The Grand Canyon
I once read an essay by Walker Percy claiming that it is nearly impossible for the contemporary person to truly see the Grand Canyon. He claims the Grand Canyon is unavailable to most people. That while a celebrated amount of tourists ogle down its throat every year, this crimson spectacle remains to be seen.
But how could something so big be so difficult to see?
Let’s imagine the Grand Canyon. At sunset. A bruised sky arcs over those deep purple ridges. If this image could speak, it would say “Om.”
If you are tempted, do not mistake this image before you as the Canyon–this is only an imagined scene most likely based on a reproduced photograph, a film, a post card, a well-written poem, or at some point, memory.
Let’s start over–where Percy starts. Percy opens his essay, “The Loss of the Creature” with an example. He describes the lone explorer and adventurer Garcia Lopex deCardenas as stumbling over this remarkable expanse of fissure, the pale pink flesh of earth exposed. I can’t even begin to imagine seeing such a spectacle for the first time.
(I feel obliged at this point to mention that I am well aware that deCardenas did not actually “discover” the Grand Canyon. He was far from the first person to see it (there were populations living there before he came along), but it was the first time he saw it or conceived of it, for that matter, and he is Percy’s example, so he is my example, here.)
The closest I can come to seeing the Grand Canyon for the first time is recalling childhood (though, truthfully I can’t recall that far). I see a star, a tree, snow! It’s all so miraculous and new! We are truly caught off guard. We are truly experiencing and seeing.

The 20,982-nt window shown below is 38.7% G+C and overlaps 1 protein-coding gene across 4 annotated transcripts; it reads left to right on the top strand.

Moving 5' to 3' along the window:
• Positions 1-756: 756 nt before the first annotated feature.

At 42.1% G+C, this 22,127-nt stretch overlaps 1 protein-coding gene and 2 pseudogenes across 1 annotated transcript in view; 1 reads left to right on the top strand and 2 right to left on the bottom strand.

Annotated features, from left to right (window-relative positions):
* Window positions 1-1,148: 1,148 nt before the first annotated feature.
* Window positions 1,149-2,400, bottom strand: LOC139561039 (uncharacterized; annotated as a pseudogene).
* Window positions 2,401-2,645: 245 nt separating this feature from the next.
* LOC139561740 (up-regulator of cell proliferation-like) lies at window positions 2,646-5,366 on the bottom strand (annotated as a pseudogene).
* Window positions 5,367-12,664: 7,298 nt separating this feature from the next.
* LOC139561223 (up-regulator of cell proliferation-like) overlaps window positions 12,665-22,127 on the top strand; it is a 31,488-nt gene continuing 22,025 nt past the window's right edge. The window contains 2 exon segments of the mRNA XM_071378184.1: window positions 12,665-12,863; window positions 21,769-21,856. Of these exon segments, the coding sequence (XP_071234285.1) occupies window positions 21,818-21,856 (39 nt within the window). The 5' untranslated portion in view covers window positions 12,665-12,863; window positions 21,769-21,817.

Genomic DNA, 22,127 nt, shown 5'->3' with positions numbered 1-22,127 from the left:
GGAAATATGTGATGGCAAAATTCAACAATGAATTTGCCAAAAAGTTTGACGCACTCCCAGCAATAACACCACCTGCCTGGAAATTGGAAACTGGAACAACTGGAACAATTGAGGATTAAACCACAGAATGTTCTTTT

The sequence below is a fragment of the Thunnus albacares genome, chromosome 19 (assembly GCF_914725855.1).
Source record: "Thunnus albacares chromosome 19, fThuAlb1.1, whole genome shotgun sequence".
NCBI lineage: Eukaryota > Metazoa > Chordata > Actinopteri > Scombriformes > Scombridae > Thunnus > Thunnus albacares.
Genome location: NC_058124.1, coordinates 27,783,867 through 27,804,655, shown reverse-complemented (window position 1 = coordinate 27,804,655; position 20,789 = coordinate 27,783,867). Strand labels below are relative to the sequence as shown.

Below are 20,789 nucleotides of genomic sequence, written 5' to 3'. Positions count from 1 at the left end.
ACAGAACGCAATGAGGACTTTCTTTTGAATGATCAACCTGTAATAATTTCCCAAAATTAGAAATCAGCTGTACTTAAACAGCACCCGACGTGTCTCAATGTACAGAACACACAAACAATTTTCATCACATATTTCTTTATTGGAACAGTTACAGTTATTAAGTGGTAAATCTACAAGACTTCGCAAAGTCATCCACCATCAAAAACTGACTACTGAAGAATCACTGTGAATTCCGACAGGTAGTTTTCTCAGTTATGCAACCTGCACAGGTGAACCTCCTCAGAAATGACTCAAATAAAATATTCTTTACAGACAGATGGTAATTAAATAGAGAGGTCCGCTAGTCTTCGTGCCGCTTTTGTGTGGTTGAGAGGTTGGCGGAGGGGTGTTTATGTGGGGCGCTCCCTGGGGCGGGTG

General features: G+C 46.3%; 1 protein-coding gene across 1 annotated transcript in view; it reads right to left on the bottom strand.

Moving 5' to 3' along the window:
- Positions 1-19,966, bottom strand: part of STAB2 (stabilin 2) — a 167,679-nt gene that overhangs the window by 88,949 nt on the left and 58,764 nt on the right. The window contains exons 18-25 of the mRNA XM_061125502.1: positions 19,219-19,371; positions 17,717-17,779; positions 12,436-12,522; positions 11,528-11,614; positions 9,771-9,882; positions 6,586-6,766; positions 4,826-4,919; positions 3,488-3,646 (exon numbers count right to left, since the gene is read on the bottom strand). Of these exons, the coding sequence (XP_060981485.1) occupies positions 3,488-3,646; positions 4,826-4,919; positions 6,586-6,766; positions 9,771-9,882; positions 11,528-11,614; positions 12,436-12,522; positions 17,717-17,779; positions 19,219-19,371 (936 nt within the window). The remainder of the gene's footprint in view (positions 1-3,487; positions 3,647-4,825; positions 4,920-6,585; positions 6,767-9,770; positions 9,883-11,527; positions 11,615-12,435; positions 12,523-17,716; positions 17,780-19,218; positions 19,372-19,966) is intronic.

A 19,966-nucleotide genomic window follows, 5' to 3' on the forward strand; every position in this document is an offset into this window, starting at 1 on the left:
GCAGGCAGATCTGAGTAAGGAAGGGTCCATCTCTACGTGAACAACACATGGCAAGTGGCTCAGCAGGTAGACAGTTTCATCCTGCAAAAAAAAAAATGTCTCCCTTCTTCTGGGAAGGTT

To this wonder, to this experience, Percy assigns a value ‘P’. This ‘P’ represents the intensity quotient behind the authentic encounter with the canyon. (i.e. you have no idea such a thing exists, and then, suddenly, woah, there it is.)
So why would Walker Percy claim that the average tourist does not even receive a millionth part of value ‘P’?
Too many distractions? Commercialism? Pollution? We’ve since seen greater wonders? Technology?
Percy blames it on something called the Symbolic Complex. He contends that the sightseer approaches the Canyon with a preexisting Symbolic Complex in his or her mind. The Canyon is no longer the canyon glimpsed by the Spaniard. It is a collective throng of photographs, brochures, movie clips, and the like. It is the words Grand Canyon.
The sightseer measures their satisfaction by the degree to which the canyon corresponds to the Symbolic Complex. The climax of the tourist’s satisfaction is not the spectacle itself, but the “measuring up of the thing to the criterion of the performed symbolic complex.”
If we are not careful, the idea of the Canyon becomes more real than the Canyon itself.
I think this is how it is with love so much of the time.